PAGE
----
Take this image, for example:

How To Repurpose Long-Form Content Into Supplementary ContentScreenshot from, July 2022

The graphic adds utility to the larger post, but you could share this directly to Facebook, and it would also stand on its own.

Here’s another example. A juice press brand has created image “cards” as an alternative format for presenting information about healthy city rankings.

The graphic adds utility to the larger post, but you could share this directly to Facebook and it would stand on its own, as well.Screenshot from, July 2022

In both cases, the author could have presented the information in text-only.

The extra effort it takes to create images as supplemental content gives you an entirely new shareable piece of content to share on social media and help expand your blog’s footprint in the SERPs (via Image Search results and images that Google pulls into regular SERPs).

It’s fairly easy to resize these images for optimal display on various networks.

Using Photoshop or Canva, you can resize your images for Facebook (940 x 788 px), Instagram (1080 x 1080 px), Twitter (1024 x 512 px), and more.

Don’t forget to add them to your Google Business Profile albums.

Check out 12 Important Image Tips You Need to Know for more on image optimization.

Embedded Social Posts

Adding posts from Instagram, Facebook or Twitter is an easy way to add an element of interactivity and visual interest to your long-form blog content.

Embedding your own post rather than a static image promotes your Instagram presence to your blog readers, as in this example from our own Instagram:

Or embed posts from others to provide social validation of a point you’re making, cite them as a source of information, etc.

Embedded Video

YouTube is the second most-visited website, with users spending an average of 23.7 hours per month on the platform.

You don’t need a huge production budget to publish YouTube-worthy videos, either.

Authentic videos tend to resonate better with YouTube audiences than commercial productions.

embedded videoScreenshot from search for [exercise ball], Google, July 2022

In addition to the amazing content they bring to your blog, YouTube videos can dramatically improve your visibility in search.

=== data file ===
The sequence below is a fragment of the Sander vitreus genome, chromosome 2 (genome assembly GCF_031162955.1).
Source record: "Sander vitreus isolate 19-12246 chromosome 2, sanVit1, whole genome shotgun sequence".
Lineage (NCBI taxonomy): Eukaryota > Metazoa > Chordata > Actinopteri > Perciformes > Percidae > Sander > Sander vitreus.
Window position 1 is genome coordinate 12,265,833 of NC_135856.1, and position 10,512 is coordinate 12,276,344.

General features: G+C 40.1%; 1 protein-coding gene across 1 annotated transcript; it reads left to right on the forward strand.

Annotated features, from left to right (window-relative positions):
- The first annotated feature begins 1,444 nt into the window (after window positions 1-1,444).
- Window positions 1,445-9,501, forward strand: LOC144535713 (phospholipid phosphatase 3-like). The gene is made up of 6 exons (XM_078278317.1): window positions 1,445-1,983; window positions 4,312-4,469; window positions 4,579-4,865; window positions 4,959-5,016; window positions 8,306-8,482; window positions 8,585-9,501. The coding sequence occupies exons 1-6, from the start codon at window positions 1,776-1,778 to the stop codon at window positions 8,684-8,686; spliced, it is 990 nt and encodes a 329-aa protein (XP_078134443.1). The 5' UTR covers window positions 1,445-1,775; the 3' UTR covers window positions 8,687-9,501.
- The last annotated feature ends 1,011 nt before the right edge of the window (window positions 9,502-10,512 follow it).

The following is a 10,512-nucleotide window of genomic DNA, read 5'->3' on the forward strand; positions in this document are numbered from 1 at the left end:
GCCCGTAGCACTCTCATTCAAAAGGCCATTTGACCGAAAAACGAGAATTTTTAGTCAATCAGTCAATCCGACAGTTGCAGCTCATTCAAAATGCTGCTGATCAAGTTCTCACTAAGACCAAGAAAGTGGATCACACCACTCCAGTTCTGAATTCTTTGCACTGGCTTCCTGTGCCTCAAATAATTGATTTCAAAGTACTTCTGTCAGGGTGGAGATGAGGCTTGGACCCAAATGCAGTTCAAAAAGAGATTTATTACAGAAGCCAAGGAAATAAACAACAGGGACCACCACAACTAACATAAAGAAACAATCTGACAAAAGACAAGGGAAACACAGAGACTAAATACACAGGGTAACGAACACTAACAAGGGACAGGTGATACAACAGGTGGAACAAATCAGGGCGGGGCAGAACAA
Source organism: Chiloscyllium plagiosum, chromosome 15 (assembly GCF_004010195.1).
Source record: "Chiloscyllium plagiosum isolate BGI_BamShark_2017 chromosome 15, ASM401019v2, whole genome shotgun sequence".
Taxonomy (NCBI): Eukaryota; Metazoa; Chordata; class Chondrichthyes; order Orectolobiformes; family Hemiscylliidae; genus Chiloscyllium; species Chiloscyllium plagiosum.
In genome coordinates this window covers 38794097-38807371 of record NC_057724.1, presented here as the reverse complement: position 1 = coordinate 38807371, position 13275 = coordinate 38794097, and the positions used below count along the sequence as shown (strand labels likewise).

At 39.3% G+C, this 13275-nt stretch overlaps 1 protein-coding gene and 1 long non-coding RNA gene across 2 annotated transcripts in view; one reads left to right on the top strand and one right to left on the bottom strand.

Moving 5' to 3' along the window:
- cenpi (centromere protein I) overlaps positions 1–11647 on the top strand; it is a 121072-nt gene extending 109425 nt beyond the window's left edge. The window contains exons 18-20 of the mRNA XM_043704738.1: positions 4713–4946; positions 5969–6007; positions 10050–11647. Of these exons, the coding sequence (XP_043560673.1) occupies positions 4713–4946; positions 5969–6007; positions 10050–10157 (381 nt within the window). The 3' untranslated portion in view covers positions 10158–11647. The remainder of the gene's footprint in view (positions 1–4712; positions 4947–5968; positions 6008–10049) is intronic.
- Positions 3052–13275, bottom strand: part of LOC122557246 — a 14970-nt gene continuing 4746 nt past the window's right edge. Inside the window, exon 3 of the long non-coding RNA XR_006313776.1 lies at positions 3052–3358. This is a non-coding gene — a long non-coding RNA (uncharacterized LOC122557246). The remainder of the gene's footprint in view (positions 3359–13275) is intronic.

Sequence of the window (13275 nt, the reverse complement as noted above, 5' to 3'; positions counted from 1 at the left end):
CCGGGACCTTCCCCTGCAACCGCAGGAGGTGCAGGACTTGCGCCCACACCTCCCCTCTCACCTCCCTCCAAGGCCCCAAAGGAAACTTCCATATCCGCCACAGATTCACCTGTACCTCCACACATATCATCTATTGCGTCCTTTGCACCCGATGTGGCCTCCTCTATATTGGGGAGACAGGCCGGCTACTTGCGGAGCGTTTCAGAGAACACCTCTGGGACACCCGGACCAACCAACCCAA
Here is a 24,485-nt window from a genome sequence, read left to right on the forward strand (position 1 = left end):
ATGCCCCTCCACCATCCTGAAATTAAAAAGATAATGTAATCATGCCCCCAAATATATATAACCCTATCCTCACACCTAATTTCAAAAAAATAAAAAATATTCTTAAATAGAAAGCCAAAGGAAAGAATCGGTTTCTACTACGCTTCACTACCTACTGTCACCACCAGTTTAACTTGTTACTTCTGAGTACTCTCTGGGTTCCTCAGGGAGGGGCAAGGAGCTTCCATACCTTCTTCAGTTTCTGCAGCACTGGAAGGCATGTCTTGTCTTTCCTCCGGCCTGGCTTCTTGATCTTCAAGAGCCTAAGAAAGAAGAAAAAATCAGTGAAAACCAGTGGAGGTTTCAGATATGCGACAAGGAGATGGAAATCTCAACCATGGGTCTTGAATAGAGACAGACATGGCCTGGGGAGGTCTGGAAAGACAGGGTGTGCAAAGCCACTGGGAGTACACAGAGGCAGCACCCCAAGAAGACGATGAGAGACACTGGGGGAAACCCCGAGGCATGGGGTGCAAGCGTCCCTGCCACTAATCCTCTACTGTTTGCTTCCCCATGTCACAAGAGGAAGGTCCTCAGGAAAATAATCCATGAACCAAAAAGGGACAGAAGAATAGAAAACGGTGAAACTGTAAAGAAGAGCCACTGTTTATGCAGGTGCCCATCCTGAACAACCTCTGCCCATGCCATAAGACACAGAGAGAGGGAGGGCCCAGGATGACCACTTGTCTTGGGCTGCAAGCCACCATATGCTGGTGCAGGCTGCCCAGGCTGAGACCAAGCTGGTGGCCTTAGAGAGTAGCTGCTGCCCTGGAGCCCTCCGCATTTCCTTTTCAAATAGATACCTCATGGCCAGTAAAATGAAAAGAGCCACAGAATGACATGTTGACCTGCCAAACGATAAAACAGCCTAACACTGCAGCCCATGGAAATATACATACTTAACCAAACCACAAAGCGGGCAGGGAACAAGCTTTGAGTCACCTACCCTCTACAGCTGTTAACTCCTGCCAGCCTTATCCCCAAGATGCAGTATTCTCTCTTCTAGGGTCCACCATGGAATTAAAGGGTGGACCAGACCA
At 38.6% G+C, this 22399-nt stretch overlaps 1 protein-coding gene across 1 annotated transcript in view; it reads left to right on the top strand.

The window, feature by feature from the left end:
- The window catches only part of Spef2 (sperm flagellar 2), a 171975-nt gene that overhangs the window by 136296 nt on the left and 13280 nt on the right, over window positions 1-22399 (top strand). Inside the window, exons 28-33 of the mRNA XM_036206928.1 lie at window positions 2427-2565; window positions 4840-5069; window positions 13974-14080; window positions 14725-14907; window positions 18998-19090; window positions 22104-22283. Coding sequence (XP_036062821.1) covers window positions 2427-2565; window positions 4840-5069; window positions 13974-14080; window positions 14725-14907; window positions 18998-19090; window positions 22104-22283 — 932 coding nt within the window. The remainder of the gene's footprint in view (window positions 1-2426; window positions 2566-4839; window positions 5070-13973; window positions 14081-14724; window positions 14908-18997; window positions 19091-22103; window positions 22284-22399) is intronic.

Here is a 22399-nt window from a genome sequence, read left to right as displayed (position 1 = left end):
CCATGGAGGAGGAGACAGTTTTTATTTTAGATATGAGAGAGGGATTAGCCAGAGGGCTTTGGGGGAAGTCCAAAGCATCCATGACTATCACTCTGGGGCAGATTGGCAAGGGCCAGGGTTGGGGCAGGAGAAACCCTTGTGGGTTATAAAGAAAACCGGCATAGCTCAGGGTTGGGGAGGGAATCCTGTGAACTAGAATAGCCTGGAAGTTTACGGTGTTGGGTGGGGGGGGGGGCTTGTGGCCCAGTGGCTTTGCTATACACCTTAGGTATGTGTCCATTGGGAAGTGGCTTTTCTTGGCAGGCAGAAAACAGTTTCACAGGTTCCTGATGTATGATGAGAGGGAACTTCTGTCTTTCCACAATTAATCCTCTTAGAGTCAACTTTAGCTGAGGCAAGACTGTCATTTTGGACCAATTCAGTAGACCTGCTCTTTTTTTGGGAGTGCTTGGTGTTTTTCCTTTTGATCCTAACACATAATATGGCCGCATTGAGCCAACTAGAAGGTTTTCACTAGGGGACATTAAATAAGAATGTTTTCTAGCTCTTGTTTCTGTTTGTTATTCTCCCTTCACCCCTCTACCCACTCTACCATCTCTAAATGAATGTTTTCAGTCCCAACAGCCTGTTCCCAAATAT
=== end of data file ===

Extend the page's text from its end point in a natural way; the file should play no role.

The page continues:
How else would a smaller business like Runtastic (a running coach and certified fitness trainer) dominate Walmart in the SERPs as in the above example?

Calls To Action As Supplemental Content

Maybe your reader is really into the content and wants to read or skim to the end before deciding on their next step.

But maybe not.

Always give your audience the option to take the next logical step. Using buttons rather than plain text makes your CTA an appealing element that helps break up the text.

You can even design your own “ads” to run inside your content. Think of what external ads inside blog content look like:

Ads inside your content, like the example above from here at SEJ, are a valuable commodity because they work.Screenshot from, July 2022

Like the example above from here at SEJ, ads inside your content are a valuable commodity because they work.

But if you’re running a business, you don’t want to look spammy or send traffic to someone else.

Use this space and apply the same design principles to drive traffic to your own content, products/services, or offers. Use it to give visitors the option of taking that next step if they’re ready.

You don’t want to spam your visitors; instead, use this space to offer utility and added value.

Complementary Content That Supports Your Big Content

This is the content that appears elsewhere on the page. Think in terms of the overall user experience you’re offering:

  • If I like the content in the larger piece, is there a clear next step I can take without having to look for it?
  • Does everything on this page support me in my journey of making a decision and taking action?
  • Does all page content speak directly to my needs?

What’s In Your Sidebar?

On the desktop, your sidebar is a valuable piece of real estate. Are you using it to support users in taking their next steps?

Use your sidebar to feature a lead generation piece that will help the reader access more in-depth information, even as they self-identify you as a certain type of buyer.

How To Repurpose Long-Form Content Into Supplementary ContentScreenshot from, July 2022

Anything you put in the sidebar appears on every blog page, so make it good. There are the basics you don’t want to overlook: search functionality, RSS feed subscription, and links to your social media accounts.

Then consider a few other intelligent ways to make use of this space:

  • A (very) short tagline or another critical brand message.
  • For ecommerce sites, key conversion elements like your shipping options or product guarantee.
  • Featured content: your most popular or highest converting pieces.
  • Any lead generation offers (a free trial, demo, etc.).
  • Upcoming webinars or other events that give users a chance to interact.